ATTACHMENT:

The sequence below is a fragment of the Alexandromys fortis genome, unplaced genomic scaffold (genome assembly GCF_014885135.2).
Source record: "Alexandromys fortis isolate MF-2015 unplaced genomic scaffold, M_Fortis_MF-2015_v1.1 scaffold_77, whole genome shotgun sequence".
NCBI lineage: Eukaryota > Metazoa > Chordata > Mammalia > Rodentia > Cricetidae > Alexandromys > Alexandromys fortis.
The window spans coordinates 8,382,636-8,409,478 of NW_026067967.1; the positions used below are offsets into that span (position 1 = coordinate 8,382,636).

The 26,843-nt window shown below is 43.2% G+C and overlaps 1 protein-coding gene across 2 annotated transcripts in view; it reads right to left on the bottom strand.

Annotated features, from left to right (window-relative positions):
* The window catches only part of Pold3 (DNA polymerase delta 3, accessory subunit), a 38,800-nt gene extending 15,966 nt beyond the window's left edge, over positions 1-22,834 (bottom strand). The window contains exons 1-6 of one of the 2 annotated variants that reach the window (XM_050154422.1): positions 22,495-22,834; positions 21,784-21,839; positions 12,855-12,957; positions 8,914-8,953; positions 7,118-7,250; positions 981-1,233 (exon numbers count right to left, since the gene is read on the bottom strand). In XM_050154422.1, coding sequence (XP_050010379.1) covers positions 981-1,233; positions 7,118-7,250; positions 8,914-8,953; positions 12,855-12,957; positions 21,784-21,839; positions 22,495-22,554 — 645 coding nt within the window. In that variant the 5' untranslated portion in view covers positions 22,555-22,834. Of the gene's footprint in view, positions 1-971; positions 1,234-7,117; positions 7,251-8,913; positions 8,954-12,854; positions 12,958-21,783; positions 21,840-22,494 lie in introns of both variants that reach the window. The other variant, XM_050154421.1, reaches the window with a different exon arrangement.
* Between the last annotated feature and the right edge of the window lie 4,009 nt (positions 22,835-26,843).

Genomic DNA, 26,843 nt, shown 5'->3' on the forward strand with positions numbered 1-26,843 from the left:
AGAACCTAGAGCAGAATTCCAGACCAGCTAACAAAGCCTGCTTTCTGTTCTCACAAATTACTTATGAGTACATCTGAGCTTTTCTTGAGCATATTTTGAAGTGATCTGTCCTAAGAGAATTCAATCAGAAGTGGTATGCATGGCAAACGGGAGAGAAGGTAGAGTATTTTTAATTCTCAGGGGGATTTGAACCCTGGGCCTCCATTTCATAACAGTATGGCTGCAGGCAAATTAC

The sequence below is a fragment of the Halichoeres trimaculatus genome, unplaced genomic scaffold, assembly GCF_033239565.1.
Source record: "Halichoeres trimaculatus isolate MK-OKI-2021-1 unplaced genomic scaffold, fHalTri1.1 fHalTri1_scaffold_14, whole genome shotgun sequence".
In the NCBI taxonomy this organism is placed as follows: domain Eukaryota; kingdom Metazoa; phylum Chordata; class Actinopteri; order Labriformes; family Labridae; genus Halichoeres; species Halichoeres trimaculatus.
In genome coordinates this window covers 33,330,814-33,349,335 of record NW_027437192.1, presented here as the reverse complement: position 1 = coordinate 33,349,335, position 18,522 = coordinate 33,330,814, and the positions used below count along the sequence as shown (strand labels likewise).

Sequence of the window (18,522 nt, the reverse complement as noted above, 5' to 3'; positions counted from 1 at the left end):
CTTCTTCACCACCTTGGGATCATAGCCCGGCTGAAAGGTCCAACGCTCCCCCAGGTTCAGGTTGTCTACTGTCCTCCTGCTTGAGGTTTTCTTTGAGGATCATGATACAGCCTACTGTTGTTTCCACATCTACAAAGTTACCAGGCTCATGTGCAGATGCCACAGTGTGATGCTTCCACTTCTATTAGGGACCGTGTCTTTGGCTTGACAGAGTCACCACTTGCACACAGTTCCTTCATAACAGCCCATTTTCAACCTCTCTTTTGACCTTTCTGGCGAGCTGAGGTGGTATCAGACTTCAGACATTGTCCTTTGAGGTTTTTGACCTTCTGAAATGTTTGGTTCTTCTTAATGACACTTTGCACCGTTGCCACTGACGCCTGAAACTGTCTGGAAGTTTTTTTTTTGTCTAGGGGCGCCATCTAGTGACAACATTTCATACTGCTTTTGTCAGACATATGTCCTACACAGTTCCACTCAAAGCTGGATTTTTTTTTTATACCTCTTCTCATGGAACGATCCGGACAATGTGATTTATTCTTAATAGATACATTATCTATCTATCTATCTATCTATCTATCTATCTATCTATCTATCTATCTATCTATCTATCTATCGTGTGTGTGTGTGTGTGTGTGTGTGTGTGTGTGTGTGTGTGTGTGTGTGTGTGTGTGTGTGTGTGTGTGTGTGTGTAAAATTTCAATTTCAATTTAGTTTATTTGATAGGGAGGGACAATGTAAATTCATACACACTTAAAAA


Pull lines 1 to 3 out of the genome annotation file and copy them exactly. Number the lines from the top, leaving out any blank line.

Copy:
The sequence below is a fragment of the Alexandromys fortis genome, unplaced genomic scaffold (genome assembly GCF_014885135.2).
Source record: "Alexandromys fortis isolate MF-2015 unplaced genomic scaffold, M_Fortis_MF-2015_v1.1 scaffold_77, whole genome shotgun sequence".
NCBI lineage: Eukaryota > Metazoa > Chordata > Mammalia > Rodentia > Cricetidae > Alexandromys > Alexandromys fortis.